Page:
Negotiating Emotion

Everything in life is a negotiation; practice and not power is what often determines the outcome. This is the theme of a workshop rolled out in our own business recently. We used roundtable learning to explore how colleagues feel about the concept of negotiation, the circumstances in which we find ourselves negotiating and to understand the different styles of conflict management that people adopt during such interactions.

Conflict Styles

Kenneth Thomas and Ralph Kilmann developed in the 1970’s what is still the most widely used conflict style inventory, the Thomas Kilmann Conflict Mode Instrument (TKI). TKI identifies five different styles of conflict: Competing (assertive, uncooperative), Avoiding (passive, uncooperative), Accommodating (Passive, cooperative), Collaborating, (assertive, cooperative) and Compromising (mid assertiveness and midcooperativeness). It is a useful tool to help people understand their own behaviour and how they can work to improve negotiated outcomes.

Emotional Impact

Throughout the workshop we discuss the often dominant role of emotion, even over economic factors, in determining negotiation results. Some researchers believe that emotion has up to 70% impact and towards the end of our session when we conduct simple role-plays we really see this being borne out. We explain that aside from being ill-prepared, the number one obstacle to effective negotiation is anxiety. Anxiety is a state of distress, one in which we feel threatened. It undermines the confidence, patience and persistence that is required in any negotiation process. Anxiety yields poor outcomes, creating a compelling urge to exit the process at any cost and a greater likelihood of being taken advantage of by the other party. Supressing these feelings and avoiding thought distortions leads to radically better results.

Collaboration

If good negotiated outcomes mean compromising, great negotiated outcomes require collaboration. When a party demands a cut in cost without really having something to give in return, this isn’t negotiation, it is asking for a discount. This is competitive conflict management at its worst and leaves one or other party feeling cheated. It ultimately always leads to a break down in the value that could have been derived from the relationship between these parties. Collaboration requires both parties to truly understand the needs of the other. In an economic negotiation, this means the supplier working to understand the position of the buyer by putting themselves in their shoes and the buyer being authentic in addressing their real needs. Although price is often the figurative subject of negotiation, in many cases it is not the real need. Negotiators who let price become the central theme often neglect other, and sometimes more important, aspects of a deal. Suppliers who neglect a buyer’s real problem do not achieve good long term results. Not every deal can be done, it is the one that you feel you cannot walk away from that you are most likely to suffer your worst outcome.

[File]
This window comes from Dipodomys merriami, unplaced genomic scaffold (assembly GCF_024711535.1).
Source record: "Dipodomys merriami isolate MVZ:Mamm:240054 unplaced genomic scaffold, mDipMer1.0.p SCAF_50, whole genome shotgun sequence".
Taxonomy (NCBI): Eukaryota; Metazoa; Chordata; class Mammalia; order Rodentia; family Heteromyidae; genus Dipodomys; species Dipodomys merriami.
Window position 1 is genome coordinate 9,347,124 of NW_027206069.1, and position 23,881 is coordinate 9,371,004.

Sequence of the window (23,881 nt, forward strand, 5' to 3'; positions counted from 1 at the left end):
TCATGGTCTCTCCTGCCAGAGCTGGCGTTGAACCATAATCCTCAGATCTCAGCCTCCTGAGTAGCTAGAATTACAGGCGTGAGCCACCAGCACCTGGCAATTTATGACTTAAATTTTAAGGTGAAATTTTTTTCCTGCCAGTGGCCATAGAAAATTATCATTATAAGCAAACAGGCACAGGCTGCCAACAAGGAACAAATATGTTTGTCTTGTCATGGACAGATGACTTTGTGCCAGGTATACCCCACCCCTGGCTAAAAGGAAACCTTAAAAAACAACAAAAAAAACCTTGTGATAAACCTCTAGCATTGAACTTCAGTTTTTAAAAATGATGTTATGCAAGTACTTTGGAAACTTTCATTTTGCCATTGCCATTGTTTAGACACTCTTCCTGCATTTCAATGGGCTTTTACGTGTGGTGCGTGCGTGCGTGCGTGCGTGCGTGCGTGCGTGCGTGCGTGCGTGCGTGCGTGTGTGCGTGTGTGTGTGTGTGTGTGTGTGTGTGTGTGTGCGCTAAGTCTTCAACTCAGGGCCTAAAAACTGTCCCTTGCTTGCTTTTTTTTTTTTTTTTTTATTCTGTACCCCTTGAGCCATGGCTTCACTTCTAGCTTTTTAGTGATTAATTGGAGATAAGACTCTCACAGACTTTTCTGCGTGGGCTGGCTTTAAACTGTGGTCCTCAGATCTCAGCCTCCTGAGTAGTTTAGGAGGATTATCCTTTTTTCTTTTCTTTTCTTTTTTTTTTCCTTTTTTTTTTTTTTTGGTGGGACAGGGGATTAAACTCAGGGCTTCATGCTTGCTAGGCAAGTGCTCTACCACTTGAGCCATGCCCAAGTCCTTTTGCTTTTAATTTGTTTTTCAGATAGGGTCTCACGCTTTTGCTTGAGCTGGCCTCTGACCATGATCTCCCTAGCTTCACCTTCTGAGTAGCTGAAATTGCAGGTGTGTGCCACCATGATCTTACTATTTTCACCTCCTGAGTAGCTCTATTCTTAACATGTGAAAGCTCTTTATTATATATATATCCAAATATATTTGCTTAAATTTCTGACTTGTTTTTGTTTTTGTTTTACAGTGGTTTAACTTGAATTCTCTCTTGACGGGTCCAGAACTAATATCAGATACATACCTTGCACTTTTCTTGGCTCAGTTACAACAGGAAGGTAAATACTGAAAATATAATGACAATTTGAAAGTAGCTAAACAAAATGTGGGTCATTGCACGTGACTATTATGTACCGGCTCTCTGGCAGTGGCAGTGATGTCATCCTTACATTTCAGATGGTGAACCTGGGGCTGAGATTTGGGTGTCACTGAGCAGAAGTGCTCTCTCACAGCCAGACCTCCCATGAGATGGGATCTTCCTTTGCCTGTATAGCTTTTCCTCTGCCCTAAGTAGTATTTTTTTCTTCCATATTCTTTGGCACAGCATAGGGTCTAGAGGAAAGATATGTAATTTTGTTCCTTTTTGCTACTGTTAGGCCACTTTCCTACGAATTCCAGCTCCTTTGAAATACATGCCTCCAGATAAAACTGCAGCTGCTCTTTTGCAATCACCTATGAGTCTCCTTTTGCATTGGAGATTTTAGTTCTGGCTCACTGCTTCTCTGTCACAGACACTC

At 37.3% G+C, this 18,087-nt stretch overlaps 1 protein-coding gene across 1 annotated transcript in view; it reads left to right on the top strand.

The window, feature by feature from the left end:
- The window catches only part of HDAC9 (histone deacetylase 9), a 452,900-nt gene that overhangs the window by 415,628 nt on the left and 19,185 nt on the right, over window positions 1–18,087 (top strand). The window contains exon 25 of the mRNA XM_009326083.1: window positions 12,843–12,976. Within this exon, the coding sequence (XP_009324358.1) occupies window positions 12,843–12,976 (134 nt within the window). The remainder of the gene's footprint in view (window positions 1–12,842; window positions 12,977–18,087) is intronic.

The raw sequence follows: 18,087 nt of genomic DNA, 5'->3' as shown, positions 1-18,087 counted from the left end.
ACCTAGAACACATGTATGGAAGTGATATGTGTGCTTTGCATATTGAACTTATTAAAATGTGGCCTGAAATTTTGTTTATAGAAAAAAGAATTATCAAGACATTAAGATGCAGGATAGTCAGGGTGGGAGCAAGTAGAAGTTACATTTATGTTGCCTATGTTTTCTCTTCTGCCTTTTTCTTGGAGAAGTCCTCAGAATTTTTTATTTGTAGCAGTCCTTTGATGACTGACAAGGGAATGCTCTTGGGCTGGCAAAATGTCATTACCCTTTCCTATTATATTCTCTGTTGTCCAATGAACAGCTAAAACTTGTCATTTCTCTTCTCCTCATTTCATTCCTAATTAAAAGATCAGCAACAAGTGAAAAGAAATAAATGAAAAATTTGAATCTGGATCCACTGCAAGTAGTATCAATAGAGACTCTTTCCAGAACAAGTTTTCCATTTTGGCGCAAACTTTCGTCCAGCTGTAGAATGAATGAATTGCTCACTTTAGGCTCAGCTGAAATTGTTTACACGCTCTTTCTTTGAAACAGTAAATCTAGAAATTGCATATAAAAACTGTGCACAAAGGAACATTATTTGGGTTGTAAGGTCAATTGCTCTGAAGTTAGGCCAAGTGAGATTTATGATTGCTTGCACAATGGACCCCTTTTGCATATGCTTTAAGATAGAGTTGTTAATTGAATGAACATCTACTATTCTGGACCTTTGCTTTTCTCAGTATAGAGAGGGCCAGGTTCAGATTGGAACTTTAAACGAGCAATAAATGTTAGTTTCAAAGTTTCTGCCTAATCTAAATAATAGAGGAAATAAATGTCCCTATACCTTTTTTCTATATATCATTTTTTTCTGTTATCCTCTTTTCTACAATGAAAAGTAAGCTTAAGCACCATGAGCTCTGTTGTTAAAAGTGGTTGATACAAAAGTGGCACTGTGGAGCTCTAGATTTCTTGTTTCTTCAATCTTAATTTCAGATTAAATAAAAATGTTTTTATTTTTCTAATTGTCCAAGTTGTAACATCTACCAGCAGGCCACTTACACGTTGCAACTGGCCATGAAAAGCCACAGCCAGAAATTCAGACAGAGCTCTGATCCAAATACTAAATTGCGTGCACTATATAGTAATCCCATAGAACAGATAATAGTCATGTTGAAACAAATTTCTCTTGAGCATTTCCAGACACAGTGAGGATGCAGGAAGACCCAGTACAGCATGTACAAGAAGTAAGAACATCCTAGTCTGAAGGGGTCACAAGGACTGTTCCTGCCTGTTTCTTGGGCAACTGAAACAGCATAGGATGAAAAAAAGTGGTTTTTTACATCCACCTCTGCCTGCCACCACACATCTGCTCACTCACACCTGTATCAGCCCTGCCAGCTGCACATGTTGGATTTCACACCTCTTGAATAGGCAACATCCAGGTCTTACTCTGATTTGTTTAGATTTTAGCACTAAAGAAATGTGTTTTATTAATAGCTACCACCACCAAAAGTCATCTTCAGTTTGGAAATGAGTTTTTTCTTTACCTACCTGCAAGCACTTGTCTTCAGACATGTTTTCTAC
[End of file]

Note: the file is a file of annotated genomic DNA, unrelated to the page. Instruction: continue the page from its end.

At the end of our workshop we use a version of a negotiation exercise created by Professor Mary Rowe of the MIT Sloan School of Management. It is a simple bargaining game whereby two euro must be divided by two participants, but never on a fifty-fifty basis. Naturally both participants have competing covert agendas but generally we explain that we want them to focus on relationship development. This is an aspect to negotiation that is often overlooked and yet vital when you need to bypass an impasse. It is in observing these role plays that, were we ever in doubt about it, we see the enormous influence of emotional control in achieving desired outcomes.